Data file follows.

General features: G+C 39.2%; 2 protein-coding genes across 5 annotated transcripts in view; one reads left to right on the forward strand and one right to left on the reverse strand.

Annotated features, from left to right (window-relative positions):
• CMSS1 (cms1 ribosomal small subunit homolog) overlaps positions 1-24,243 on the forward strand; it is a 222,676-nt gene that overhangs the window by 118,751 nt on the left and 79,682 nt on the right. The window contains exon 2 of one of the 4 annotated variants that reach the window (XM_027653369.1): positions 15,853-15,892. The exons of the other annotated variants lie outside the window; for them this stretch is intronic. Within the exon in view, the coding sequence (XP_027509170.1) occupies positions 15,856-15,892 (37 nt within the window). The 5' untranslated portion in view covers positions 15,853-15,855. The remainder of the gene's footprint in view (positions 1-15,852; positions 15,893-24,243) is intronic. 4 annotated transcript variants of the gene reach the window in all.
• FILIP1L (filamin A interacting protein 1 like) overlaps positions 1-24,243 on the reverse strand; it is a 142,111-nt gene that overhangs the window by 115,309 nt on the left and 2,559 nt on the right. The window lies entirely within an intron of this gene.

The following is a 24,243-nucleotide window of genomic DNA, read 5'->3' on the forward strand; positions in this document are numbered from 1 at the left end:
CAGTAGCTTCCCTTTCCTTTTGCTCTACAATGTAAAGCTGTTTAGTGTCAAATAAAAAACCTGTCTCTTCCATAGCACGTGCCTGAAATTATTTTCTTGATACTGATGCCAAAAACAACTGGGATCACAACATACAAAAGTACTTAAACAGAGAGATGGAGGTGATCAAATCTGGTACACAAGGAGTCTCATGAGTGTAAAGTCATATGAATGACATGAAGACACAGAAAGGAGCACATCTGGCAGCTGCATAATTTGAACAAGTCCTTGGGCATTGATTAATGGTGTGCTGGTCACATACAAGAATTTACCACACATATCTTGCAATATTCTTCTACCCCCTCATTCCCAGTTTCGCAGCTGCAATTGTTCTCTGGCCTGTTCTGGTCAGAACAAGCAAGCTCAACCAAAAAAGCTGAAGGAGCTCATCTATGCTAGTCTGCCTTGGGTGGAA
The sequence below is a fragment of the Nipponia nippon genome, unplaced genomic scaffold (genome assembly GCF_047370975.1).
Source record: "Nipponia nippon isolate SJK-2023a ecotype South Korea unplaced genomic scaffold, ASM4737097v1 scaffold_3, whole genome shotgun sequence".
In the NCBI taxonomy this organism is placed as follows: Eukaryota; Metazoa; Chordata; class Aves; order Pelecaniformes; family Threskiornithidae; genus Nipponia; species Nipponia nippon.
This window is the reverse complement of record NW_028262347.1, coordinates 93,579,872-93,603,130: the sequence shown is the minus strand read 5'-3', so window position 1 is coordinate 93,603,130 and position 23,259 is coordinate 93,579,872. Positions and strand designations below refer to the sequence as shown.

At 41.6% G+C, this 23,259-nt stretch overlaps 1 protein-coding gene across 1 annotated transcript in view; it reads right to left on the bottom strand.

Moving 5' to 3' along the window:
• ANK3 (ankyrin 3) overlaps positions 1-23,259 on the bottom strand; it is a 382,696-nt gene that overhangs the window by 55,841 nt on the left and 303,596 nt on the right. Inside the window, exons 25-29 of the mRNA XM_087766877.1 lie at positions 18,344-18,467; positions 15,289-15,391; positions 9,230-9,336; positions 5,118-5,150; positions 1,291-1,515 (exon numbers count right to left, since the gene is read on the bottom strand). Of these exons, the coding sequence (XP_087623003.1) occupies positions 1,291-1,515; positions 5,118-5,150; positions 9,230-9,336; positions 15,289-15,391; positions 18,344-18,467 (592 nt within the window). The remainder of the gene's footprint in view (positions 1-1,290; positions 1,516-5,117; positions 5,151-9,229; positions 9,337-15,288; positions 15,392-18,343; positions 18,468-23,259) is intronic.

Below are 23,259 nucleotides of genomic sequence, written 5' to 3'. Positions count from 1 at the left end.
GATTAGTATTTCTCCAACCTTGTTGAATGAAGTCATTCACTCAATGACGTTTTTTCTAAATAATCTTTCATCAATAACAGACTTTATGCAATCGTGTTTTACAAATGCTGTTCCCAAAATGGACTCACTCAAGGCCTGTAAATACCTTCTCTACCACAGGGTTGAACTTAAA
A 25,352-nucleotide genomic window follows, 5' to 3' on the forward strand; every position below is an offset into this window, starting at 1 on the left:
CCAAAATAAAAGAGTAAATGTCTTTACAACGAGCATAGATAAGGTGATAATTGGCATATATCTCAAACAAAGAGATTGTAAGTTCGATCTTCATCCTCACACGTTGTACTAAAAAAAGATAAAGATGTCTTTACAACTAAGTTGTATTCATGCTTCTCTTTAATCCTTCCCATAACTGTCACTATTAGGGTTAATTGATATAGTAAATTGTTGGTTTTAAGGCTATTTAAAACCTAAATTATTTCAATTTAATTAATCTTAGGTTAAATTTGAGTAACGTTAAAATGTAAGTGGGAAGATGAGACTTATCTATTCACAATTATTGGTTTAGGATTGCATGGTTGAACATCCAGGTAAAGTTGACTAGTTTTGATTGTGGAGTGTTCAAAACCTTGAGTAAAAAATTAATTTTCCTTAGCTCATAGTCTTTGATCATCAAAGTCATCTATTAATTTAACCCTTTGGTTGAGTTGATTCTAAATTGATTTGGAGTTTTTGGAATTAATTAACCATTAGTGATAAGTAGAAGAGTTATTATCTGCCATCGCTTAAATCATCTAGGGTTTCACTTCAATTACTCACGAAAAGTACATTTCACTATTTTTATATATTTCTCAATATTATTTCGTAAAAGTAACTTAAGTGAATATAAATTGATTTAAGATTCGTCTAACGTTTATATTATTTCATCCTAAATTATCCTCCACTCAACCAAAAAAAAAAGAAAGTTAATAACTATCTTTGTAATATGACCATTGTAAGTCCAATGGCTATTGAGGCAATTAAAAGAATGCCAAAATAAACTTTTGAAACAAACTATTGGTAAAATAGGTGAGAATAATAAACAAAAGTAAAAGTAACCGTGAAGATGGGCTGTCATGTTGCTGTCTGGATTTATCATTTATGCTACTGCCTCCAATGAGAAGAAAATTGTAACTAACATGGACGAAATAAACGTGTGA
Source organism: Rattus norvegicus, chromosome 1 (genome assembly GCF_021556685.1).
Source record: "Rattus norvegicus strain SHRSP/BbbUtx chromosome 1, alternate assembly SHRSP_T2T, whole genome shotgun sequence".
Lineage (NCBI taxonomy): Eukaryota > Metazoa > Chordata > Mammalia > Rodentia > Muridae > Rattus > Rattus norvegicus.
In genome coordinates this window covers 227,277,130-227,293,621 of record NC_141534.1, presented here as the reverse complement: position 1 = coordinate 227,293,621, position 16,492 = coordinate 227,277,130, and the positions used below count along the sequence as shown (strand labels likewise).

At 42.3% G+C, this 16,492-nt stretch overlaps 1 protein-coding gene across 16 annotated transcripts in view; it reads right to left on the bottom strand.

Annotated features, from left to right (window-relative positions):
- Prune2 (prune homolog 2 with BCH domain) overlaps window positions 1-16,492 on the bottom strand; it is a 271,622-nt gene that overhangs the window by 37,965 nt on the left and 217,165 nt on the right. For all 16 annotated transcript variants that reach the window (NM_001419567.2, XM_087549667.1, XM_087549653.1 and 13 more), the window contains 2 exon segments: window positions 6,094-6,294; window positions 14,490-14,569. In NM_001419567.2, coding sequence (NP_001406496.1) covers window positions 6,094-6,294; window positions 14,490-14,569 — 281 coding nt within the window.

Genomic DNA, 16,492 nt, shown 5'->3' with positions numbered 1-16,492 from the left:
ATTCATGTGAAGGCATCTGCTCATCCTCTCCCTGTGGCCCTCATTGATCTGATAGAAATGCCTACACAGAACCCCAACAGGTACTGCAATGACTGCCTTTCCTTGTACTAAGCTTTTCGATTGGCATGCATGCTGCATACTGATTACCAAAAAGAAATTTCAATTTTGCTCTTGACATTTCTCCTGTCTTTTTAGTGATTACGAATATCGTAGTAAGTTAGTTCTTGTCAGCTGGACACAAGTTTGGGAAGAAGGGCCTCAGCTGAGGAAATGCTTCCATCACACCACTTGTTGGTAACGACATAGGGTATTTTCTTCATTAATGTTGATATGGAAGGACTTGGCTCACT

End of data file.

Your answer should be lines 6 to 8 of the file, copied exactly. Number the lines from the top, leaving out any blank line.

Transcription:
CAGTAGCTTCCCTTTCCTTTTGCTCTACAATGTAAAGCTGTTTAGTGTCAAATAAAAAACCTGTCTCTTCCATAGCACGTGCCTGAAATTATTTTCTTGATACTGATGCCAAAAACAACTGGGATCACAACATACAAAAGTACTTAAACAGAGAGATGGAGGTGATCAAATCTGGTACACAAGGAGTCTCATGAGTGTAAAGTCATATGAATGACATGAAGACACAGAAAGGAGCACATCTGGCAGCTGCATAATTTGAACAAGTCCTTGGGCATTGATTAATGGTGTGCTGGTCACATACAAGAATTTACCACACATATCTTGCAATATTCTTCTACCCCCTCATTCCCAGTTTCGCAGCTGCAATTGTTCTCTGGCCTGTTCTGGTCAGAACAAGCAAGCTCAACCAAAAAAGCTGAAGGAGCTCATCTATGCTAGTCTGCCTTGGGTGGAA
The sequence below is a fragment of the Nipponia nippon genome, unplaced genomic scaffold (genome assembly GCF_047370975.1).
Source record: "Nipponia nippon isolate SJK-2023a ecotype South Korea unplaced genomic scaffold, ASM4737097v1 scaffold_3, whole genome shotgun sequence".